What is a sprain?
A sprain happens when a ligament is stretched or torn. A ligament is a strong, fibrous band of rope-like tissue that connects two or more bones at a joint. When you have a sprain, you may have injured one or more ligaments. A sprain is different from a strain, even though sometimes the terms can get used interchangeably. A strain is a stretch, pull or tear of where a muscle attaches to a bone. Think of it as a strain is muscle to bone and a sprain is bone to bone. When you have a sprain, it directly impacts the joint involved. The severity of a sprain can range from the ligament being stretched, partially torn or completely torn. How bad the injury is depends on both the degree of sprain and how many ligaments are involved.
Where do sprains occur?
You can have a sprain in any joint in the body but the most vulnerable spots include those at higher risk of injury from falls and trauma within both the upper and lower parts of the body. The three most common spots for sprains are the ankle, knee and wrist.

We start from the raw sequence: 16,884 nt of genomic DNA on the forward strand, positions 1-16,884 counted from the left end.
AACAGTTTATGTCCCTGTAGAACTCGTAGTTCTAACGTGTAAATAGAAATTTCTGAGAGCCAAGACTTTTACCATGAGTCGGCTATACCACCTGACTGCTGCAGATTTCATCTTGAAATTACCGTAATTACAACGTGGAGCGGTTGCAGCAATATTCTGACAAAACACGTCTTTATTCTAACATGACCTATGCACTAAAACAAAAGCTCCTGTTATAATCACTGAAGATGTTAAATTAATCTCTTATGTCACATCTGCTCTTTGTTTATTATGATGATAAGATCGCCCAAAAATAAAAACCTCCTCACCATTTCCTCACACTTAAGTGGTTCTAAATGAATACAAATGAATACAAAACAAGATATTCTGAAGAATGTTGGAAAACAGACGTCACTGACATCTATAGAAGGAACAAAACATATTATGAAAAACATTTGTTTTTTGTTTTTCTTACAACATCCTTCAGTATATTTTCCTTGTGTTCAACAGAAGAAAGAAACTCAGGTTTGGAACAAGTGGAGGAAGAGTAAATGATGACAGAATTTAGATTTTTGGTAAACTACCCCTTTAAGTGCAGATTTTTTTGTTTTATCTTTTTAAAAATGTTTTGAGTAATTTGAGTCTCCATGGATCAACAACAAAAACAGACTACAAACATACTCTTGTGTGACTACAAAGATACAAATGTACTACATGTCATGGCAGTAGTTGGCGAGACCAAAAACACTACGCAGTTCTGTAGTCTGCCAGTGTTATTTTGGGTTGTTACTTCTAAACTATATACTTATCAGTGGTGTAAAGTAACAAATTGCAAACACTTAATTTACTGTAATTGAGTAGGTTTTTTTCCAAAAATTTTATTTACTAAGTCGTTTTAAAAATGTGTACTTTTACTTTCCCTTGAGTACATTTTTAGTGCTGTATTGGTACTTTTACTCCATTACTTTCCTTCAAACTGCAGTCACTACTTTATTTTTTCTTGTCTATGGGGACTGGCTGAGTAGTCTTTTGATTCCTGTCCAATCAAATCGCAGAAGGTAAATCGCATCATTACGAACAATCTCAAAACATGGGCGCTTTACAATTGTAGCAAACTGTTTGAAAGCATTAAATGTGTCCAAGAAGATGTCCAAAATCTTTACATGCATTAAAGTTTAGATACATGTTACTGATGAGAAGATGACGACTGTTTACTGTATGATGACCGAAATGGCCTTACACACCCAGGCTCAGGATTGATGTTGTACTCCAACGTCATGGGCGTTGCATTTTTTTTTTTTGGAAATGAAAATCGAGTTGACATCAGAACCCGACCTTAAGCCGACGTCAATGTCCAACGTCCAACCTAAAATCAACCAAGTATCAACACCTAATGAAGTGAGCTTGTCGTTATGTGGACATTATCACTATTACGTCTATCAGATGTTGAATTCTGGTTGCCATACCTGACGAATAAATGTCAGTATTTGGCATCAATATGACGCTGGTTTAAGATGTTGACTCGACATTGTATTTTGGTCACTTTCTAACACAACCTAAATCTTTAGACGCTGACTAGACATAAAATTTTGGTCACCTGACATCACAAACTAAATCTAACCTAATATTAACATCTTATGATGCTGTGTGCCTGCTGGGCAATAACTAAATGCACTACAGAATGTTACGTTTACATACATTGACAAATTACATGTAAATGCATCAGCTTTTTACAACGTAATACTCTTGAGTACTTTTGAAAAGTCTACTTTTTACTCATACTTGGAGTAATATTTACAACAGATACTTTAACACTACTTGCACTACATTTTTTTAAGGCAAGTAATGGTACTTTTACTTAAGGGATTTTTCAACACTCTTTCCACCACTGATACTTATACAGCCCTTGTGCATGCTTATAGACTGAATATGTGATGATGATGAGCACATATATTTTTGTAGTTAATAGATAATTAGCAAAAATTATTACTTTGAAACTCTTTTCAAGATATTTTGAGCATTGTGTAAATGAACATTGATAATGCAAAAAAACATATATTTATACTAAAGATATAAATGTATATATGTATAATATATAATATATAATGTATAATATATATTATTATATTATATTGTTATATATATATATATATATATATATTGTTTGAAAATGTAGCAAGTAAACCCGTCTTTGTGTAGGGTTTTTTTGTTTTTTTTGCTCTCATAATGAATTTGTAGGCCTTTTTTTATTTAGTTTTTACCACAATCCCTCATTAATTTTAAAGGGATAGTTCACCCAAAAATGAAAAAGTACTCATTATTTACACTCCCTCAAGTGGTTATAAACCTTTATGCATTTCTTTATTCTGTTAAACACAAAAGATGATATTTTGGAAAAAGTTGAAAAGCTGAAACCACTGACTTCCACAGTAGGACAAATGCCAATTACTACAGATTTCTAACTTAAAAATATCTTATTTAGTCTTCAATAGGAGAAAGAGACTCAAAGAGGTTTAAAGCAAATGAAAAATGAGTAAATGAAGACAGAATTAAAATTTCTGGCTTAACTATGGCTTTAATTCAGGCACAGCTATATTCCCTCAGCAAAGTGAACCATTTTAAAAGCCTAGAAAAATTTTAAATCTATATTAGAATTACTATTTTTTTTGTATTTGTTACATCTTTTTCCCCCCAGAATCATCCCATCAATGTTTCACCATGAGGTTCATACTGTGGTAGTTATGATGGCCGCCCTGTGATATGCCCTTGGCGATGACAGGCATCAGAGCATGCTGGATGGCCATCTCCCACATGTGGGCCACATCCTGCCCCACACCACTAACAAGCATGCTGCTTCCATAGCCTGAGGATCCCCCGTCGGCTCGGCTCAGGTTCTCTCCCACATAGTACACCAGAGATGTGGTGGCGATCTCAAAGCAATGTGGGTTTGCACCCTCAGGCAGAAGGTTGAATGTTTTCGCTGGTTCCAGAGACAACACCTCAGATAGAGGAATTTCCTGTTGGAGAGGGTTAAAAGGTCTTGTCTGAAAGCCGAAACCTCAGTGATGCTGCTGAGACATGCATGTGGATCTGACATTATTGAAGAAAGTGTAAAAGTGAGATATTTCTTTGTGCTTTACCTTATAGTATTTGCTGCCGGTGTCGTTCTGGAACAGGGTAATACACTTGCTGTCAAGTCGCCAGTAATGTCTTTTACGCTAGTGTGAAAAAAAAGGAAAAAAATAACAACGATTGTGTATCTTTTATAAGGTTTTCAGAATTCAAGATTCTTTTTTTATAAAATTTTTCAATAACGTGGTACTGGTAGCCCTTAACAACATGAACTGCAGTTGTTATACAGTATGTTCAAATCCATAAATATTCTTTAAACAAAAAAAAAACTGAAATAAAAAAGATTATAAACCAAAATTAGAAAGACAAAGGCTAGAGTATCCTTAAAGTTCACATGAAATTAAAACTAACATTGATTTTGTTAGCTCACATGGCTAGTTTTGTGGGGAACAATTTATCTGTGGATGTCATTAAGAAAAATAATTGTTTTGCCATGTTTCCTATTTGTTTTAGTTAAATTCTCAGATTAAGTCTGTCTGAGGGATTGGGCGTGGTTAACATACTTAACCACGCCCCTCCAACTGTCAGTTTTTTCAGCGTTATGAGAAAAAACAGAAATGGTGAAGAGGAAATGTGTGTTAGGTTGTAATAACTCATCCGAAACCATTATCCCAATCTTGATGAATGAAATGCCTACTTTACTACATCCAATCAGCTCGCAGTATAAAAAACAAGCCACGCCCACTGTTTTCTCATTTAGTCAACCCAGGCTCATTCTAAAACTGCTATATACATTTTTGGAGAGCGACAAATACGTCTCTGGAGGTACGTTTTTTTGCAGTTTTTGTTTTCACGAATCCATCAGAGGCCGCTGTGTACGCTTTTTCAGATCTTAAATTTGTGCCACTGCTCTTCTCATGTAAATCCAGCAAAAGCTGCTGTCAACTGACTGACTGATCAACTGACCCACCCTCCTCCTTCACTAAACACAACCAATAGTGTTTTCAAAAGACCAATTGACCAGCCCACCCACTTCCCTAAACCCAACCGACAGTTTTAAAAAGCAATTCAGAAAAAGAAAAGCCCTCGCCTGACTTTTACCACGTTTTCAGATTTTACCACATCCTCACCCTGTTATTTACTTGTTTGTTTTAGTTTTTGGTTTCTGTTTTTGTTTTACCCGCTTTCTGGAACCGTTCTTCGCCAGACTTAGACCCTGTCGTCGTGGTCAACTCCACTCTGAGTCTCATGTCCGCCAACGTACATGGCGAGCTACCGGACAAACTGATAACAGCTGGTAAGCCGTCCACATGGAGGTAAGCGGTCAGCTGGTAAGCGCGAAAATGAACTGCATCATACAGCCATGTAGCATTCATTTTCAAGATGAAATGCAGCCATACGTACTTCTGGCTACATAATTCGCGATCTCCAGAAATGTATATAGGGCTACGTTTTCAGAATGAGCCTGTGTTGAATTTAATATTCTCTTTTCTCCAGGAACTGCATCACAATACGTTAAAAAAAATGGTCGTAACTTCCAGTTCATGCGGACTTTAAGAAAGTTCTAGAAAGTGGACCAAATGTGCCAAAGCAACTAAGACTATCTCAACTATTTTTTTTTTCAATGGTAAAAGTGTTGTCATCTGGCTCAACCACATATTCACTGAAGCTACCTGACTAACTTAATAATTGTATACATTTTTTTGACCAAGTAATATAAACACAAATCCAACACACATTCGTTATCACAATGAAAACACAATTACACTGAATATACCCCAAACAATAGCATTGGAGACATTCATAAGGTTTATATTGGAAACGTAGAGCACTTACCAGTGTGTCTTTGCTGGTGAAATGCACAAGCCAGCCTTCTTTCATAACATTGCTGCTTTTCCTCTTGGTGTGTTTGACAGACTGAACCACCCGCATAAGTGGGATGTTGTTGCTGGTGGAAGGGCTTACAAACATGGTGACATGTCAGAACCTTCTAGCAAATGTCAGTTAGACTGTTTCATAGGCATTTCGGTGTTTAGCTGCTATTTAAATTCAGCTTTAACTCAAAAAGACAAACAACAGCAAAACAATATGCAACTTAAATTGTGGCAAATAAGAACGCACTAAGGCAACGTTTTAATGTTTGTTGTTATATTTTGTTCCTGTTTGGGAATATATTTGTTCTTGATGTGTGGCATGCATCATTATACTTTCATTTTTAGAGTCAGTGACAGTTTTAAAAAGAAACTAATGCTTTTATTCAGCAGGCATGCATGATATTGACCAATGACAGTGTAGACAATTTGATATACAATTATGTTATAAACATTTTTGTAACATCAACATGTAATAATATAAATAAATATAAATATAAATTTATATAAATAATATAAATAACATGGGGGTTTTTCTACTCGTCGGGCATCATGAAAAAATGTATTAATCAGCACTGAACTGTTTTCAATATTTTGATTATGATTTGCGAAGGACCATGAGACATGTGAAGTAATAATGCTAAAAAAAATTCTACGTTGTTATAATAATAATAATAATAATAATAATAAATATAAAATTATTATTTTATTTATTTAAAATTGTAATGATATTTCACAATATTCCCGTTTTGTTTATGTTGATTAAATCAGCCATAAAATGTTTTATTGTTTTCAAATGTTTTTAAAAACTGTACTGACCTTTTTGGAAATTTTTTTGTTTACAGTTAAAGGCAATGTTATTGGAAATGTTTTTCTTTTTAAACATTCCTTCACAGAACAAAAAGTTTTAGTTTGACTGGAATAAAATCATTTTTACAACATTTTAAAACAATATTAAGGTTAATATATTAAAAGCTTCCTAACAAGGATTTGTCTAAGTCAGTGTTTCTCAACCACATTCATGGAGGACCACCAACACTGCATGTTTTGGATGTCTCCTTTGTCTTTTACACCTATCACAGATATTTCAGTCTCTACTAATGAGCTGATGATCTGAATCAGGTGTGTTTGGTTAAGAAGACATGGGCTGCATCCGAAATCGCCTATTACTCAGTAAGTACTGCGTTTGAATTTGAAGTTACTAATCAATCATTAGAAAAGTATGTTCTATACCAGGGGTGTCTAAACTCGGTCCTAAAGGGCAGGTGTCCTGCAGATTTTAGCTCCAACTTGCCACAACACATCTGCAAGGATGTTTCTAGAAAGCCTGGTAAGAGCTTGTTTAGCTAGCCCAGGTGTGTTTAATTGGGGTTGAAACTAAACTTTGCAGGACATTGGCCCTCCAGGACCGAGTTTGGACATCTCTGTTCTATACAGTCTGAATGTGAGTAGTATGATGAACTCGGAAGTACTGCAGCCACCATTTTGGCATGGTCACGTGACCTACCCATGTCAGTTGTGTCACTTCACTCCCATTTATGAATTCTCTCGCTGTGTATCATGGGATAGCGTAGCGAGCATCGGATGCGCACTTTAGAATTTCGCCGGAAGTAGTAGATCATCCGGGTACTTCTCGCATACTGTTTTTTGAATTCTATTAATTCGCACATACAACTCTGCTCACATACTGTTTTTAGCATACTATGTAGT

- Ankle sprain: This type of sprain typically happens when the foot turns inward as you run, turn or land on the ankle after a jump.
- Knee sprain: Typically, this occurs after a blow to the knee or a fall. Sudden twisting of the knee may result in a sprain.
- Wrist sprain: This sprain often happens when you fall and land on an outstretched hand.
Who is at risk for sprains?
Anyone can be at risk for a sprain. A sprain can happen to both the young and old, as well as the athletic and those doing typical daily activities. You may be at an increased risk if:
- You have a history of sprains
- You are in poor physical condition or are overweight.
- You participate in a lot of physical activity that happens on uneven surfaces.
- You are fatigued — tired muscles are less likely to provide good support.
Symptoms and Causes
What causes a sprain?
A sprain is caused by either a direct or indirect injury (trauma) that knocks the joint out of position and overstretches, sometimes tearing the supporting ligaments. Examples of injuries that cause a sprain can include:
- Rolling your ankle — either while running, changing direction or landing from a jump.
- Falling or slipping on a wet surface or uneven ground.
- Taking a blow to the body, including contact sports that cause a direct hit or a shift in balance and falls.
What are the signs and symptoms of sprains?
Signs and symptoms may vary due to severity of injury. They may include:
- Swelling, which can indicate underlying inflammation within the joint or within the soft tissue surrounding the joint.
- Instability, especially noted on weight bearing joints like the knee or ankle.
- Loss of the ability to move and use the joint.